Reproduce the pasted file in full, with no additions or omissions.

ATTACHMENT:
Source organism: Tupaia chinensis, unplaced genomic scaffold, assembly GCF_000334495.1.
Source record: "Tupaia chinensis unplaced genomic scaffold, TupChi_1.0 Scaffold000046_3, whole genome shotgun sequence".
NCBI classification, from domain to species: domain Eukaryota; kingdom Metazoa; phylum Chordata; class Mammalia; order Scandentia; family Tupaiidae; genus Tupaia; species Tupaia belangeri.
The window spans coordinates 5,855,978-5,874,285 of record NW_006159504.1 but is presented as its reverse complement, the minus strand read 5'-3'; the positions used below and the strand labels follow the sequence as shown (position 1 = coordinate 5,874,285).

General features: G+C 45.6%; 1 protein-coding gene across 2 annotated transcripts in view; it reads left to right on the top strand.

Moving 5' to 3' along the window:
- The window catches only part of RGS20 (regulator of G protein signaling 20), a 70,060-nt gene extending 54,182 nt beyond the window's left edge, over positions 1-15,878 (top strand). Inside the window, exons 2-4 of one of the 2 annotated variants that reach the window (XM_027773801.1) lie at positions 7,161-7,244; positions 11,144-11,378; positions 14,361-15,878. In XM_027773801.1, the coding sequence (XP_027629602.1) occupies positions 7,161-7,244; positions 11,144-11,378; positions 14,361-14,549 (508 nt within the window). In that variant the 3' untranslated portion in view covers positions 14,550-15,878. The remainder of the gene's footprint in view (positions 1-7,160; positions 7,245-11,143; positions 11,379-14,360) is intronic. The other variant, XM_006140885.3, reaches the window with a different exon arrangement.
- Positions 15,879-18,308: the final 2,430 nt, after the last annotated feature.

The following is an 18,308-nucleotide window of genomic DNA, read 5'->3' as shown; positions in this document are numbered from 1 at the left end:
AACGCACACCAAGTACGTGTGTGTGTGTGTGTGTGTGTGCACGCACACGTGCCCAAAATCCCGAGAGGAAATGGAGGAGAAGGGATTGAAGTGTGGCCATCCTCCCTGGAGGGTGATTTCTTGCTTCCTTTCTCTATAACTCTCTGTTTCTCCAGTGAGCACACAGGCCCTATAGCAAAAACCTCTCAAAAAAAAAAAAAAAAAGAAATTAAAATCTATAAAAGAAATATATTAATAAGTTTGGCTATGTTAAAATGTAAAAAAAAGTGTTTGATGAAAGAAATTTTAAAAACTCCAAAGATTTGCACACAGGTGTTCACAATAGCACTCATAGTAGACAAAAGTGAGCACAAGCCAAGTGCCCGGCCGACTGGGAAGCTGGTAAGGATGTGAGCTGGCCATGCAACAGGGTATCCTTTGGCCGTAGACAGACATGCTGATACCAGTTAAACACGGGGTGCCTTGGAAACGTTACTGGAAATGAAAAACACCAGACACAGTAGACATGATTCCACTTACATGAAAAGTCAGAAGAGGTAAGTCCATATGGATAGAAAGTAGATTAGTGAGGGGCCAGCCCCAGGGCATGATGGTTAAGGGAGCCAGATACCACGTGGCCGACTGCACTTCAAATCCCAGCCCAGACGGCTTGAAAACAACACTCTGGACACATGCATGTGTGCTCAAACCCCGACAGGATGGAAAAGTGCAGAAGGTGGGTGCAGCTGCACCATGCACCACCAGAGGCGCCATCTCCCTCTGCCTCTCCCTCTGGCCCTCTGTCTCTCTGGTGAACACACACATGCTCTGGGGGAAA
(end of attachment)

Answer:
Source organism: Tupaia chinensis, unplaced genomic scaffold, assembly GCF_000334495.1.
Source record: "Tupaia chinensis unplaced genomic scaffold, TupChi_1.0 Scaffold000046_3, whole genome shotgun sequence".
NCBI classification, from domain to species: domain Eukaryota; kingdom Metazoa; phylum Chordata; class Mammalia; order Scandentia; family Tupaiidae; genus Tupaia; species Tupaia belangeri.
The window spans coordinates 5,855,978-5,874,285 of record NW_006159504.1 but is presented as its reverse complement, the minus strand read 5'-3'; the positions used below and the strand labels follow the sequence as shown (position 1 = coordinate 5,874,285).

General features: G+C 45.6%; 1 protein-coding gene across 2 annotated transcripts in view; it reads left to right on the top strand.

Moving 5' to 3' along the window:
- The window catches only part of RGS20 (regulator of G protein signaling 20), a 70,060-nt gene extending 54,182 nt beyond the window's left edge, over positions 1-15,878 (top strand). Inside the window, exons 2-4 of one of the 2 annotated variants that reach the window (XM_027773801.1) lie at positions 7,161-7,244; positions 11,144-11,378; positions 14,361-15,878. In XM_027773801.1, the coding sequence (XP_027629602.1) occupies positions 7,161-7,244; positions 11,144-11,378; positions 14,361-14,549 (508 nt within the window). In that variant the 3' untranslated portion in view covers positions 14,550-15,878. The remainder of the gene's footprint in view (positions 1-7,160; positions 7,245-11,143; positions 11,379-14,360) is intronic. The other variant, XM_006140885.3, reaches the window with a different exon arrangement.
- Positions 15,879-18,308: the final 2,430 nt, after the last annotated feature.

The following is an 18,308-nucleotide window of genomic DNA, read 5'->3' as shown; positions in this document are numbered from 1 at the left end:
AACGCACACCAAGTACGTGTGTGTGTGTGTGTGTGTGTGCACGCACACGTGCCCAAAATCCCGAGAGGAAATGGAGGAGAAGGGATTGAAGTGTGGCCATCCTCCCTGGAGGGTGATTTCTTGCTTCCTTTCTCTATAACTCTCTGTTTCTCCAGTGAGCACACAGGCCCTATAGCAAAAACCTCTCAAAAAAAAAAAAAAAAAGAAATTAAAATCTATAAAAGAAATATATTAATAAGTTTGGCTATGTTAAAATGTAAAAAAAAGTGTTTGATGAAAGAAATTTTAAAAACTCCAAAGATTTGCACACAGGTGTTCACAATAGCACTCATAGTAGACAAAAGTGAGCACAAGCCAAGTGCCCGGCCGACTGGGAAGCTGGTAAGGATGTGAGCTGGCCATGCAACAGGGTATCCTTTGGCCGTAGACAGACATGCTGATACCAGTTAAACACGGGGTGCCTTGGAAACGTTACTGGAAATGAAAAACACCAGACACAGTAGACATGATTCCACTTACATGAAAAGTCAGAAGAGGTAAGTCCATATGGATAGAAAGTAGATTAGTGAGGGGCCAGCCCCAGGGCATGATGGTTAAGGGAGCCAGATACCACGTGGCCGACTGCACTTCAAATCCCAGCCCAGACGGCTTGAAAACAACACTCTGGACACATGCATGTGTGCTCAAACCCCGACAGGATGGAAAAGTGCAGAAGGTGGGTGCAGCTGCACCATGCACCACCAGAGGCGCCATCTCCCTCTGCCTCTCCCTCTGGCCCTCTGTCTCTCTGGTGAACACACACATGCTCTGGGGGAAA